It's played out hundreds of times – so many in fact, that it's widely accepted even though it doesn't make a great deal of sense. A college player who has performed at the highest level in those ranks tumbles down the draft chart, or doesn't get selected at all, because he doesn't perform well on some standard of measurement, such as height or 40-yard dash time. Conversely, there are the “workout warriors”, who blaze through cone drills and bench press small buildings, thus enhancing their draft stock out of all proportion. In so many of these cases, the actual performance in games becomes secondary at best.
For specialists, though, there's more reliance on the long view – and that includes first and foremost what a kicker, punter or snapper did over the course of his college career. For players such as West Virginia punter Nick O'Toole, that's a good thing.
“What, you don't think my shuttle time is going to get me drafted?” the humorous O'Toole joked as he prepared for the NFL Draft this weekend. “Really, though, the only difference between us and the other players is that most teams won't bring you in for a personal workout. There are a few, but they tend to go more off film evaluation and what we did all year. I did have one workout scheduled (in addition to participating in Pro Day at West Virginia) but that one got canceled. Still, the team there said they still liked me and was definitely interested in me.”
From a football purist standpoint, it's nice to hear that the actual playing of the game carries more weight in some circumstances, and O'Toole is confident that his body of work at WVU will help him land, if not a draft selection, at least a quality chance to make a team as a free agent. He has hopes for the former, but isn't pinning all of his hopes on it.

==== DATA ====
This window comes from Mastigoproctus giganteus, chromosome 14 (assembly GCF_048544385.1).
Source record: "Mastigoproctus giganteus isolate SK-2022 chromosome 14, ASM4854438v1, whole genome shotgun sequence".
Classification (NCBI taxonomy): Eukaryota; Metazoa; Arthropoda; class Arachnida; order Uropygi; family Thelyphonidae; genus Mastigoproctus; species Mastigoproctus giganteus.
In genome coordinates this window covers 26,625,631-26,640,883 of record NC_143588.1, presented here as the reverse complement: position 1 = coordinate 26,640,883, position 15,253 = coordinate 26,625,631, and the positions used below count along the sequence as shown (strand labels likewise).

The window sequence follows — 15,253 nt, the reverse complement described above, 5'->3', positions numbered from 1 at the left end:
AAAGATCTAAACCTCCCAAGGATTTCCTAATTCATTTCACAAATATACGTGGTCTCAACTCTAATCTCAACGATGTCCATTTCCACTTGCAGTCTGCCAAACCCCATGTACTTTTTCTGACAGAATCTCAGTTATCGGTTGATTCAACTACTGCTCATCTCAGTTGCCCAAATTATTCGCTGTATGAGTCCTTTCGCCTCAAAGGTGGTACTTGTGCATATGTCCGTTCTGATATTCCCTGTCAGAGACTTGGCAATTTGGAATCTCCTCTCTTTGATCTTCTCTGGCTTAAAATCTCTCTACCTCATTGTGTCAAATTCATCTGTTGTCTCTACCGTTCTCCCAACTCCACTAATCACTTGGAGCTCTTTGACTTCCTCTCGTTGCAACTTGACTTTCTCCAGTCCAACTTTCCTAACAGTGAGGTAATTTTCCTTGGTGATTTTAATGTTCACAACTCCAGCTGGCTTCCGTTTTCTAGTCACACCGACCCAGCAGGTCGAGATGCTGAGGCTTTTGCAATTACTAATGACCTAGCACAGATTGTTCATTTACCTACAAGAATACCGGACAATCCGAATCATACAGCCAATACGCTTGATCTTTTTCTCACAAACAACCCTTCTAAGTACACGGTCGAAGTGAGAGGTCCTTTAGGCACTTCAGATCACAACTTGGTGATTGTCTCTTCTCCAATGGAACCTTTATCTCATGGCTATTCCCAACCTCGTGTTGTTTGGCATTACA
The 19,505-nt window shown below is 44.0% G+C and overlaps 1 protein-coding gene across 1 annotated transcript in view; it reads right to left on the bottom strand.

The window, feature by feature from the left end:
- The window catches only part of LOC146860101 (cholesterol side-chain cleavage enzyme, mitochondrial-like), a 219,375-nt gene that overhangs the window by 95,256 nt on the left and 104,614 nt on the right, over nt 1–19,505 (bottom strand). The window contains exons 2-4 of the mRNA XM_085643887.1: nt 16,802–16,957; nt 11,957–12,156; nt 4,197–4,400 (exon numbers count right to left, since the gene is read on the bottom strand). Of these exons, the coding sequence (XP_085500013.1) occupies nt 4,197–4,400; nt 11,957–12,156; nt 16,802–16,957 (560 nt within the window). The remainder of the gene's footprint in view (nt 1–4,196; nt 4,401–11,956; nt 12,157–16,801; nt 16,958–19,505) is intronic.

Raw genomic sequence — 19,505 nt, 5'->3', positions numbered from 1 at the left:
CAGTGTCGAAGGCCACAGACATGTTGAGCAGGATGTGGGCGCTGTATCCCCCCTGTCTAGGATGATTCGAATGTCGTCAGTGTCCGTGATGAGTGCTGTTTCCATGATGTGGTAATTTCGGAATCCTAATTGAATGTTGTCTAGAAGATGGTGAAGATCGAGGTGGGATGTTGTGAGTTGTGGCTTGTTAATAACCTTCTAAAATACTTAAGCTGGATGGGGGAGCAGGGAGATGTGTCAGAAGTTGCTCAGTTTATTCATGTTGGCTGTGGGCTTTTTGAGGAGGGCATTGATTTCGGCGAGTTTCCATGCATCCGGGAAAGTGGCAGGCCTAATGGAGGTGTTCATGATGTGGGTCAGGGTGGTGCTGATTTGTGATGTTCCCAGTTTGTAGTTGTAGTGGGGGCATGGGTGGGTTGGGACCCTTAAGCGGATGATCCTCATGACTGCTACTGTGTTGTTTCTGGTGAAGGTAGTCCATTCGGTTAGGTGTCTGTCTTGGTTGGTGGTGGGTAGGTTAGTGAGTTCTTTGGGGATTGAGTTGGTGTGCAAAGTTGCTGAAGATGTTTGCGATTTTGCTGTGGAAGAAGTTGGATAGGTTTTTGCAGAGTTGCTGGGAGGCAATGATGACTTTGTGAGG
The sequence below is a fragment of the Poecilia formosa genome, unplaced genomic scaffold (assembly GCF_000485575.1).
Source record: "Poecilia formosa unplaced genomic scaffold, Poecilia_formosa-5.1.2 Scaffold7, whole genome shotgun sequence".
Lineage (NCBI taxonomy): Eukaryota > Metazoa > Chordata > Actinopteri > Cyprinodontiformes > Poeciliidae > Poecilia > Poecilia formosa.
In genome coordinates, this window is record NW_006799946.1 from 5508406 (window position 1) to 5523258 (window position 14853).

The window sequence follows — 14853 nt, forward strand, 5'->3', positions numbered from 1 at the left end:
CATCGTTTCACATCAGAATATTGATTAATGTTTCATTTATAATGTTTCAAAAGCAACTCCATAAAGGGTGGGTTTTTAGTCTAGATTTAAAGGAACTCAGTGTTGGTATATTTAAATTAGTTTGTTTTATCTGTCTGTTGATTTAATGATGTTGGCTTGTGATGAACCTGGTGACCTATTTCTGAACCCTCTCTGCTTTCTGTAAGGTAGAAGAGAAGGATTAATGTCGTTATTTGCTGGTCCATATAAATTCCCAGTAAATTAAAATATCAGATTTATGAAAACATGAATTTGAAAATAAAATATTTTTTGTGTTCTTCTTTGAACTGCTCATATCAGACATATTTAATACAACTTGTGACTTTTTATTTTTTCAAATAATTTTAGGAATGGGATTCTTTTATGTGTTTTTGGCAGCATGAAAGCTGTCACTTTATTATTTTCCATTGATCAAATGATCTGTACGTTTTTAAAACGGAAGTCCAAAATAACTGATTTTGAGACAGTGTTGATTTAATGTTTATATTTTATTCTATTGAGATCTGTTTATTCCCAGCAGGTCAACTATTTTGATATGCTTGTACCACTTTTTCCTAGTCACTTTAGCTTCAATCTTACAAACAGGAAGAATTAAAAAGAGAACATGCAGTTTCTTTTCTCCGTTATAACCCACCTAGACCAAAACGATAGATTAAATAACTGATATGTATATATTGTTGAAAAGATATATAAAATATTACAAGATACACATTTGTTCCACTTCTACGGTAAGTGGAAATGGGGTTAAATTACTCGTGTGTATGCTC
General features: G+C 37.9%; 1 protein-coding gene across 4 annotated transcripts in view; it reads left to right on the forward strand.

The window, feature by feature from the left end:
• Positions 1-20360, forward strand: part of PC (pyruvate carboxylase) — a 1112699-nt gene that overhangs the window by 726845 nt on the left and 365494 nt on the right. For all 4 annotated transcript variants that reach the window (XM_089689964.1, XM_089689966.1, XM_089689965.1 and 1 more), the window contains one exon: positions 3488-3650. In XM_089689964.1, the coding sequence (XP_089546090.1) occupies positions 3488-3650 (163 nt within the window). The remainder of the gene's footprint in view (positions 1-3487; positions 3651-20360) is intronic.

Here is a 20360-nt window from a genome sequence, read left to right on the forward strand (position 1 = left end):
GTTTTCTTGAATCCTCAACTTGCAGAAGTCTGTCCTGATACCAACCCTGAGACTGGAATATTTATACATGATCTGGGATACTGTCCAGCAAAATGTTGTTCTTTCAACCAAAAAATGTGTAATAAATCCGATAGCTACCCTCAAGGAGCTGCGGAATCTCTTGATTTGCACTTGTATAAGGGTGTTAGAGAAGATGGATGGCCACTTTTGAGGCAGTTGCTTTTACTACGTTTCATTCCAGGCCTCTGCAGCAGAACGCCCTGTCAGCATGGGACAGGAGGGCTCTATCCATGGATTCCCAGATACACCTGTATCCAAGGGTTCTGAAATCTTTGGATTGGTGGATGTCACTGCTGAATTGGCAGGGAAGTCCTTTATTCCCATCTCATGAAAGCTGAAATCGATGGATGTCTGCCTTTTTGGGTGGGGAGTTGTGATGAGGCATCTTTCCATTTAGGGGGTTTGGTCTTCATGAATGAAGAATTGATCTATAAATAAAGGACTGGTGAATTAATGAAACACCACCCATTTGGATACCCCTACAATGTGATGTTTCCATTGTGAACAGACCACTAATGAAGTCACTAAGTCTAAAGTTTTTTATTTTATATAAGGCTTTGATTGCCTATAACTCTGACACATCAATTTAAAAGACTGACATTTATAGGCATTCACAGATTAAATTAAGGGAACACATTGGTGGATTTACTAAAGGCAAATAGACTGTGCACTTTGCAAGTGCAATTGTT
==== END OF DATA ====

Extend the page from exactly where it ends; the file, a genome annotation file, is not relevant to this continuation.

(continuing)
“Everyone wants to hear his name called, but it all depends on what teams need and where they are in the draft,” he said, rightly summing up some of the vagaries that can affect each player's chance of being selected. “I know a bunch of other guys will be going through the same thing that I am. I just have to hope for the best [being drafted] and prepare for the worst. I'll definitely be ready to compete in mini-camps either way, and that's where the teams can see what you do over time, and not just on one day like a Pro Day. They want to see how you handle adversity and how you compete. I just have to go into it with the best mindset I can.”
O'Toole has had contact with several teams, including the Arizona Cardinals, and is now playing the waiting game until this weekend. He's talked with fellow specialist John DePalma, who is also in the same boat, and who will also face the same pressures of performing well when the mini-camp season arrives. O'Toole's approach, which retains much of the free-spirited outlook that made him a fan favorite at WVU, should help him navigate those critical days, and will hopefully land him a spot at the top of the pro ranks.